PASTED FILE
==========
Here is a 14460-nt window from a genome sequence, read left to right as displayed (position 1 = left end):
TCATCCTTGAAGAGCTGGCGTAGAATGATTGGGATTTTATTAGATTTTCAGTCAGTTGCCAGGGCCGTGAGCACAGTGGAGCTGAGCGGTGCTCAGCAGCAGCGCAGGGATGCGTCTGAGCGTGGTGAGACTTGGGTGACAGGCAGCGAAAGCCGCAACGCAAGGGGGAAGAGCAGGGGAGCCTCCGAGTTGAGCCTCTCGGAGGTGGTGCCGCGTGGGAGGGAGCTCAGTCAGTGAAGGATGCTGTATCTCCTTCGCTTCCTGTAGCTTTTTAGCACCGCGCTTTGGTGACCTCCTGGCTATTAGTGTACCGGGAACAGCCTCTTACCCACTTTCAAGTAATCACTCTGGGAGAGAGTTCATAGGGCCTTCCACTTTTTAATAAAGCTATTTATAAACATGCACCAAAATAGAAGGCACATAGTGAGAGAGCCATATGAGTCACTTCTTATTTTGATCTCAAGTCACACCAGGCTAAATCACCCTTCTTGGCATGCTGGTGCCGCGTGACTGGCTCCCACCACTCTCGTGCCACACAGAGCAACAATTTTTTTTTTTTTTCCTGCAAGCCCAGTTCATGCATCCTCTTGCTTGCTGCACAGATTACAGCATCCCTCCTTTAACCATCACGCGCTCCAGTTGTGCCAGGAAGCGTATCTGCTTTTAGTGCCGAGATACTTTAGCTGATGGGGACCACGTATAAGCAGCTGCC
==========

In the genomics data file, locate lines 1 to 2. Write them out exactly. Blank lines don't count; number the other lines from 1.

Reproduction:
Here is a 14460-nt window from a genome sequence, read left to right as displayed (position 1 = left end):
TCATCCTTGAAGAGCTGGCGTAGAATGATTGGGATTTTATTAGATTTTCAGTCAGTTGCCAGGGCCGTGAGCACAGTGGAGCTGAGCGGTGCTCAGCAGCAGCGCAGGGATGCGTCTGAGCGTGGTGAGACTTGGGTGACAGGCAGCGAAAGCCGCAACGCAAGGGGGAAGAGCAGGGGAGCCTCCGAGTTGAGCCTCTCGGAGGTGGTGCCGCGTGGGAGGGAGCTCAGTCAGTGAAGGATGCTGTATCTCCTTCGCTTCCTGTAGCTTTTTAGCACCGCGCTTTGGTGACCTCCTGGCTATTAGTGTACCGGGAACAGCCTCTTACCCACTTTCAAGTAATCACTCTGGGAGAGAGTTCATAGGGCCTTCCACTTTTTAATAAAGCTATTTATAAACATGCACCAAAATAGAAGGCACATAGTGAGAGAGCCATATGAGTCACTTCTTATTTTGATCTCAAGTCACACCAGGCTAAATCACCCTTCTTGGCATGCTGGTGCCGCGTGACTGGCTCCCACCACTCTCGTGCCACACAGAGCAACAATTTTTTTTTTTTTTCCTGCAAGCCCAGTTCATGCATCCTCTTGCTTGCTGCACAGATTACAGCATCCCTCCTTTAACCATCACGCGCTCCAGTTGTGCCAGGAAGCGTATCTGCTTTTAGTGCCGAGATACTTTAGCTGATGGGGACCACGTATAAGCAGCTGCC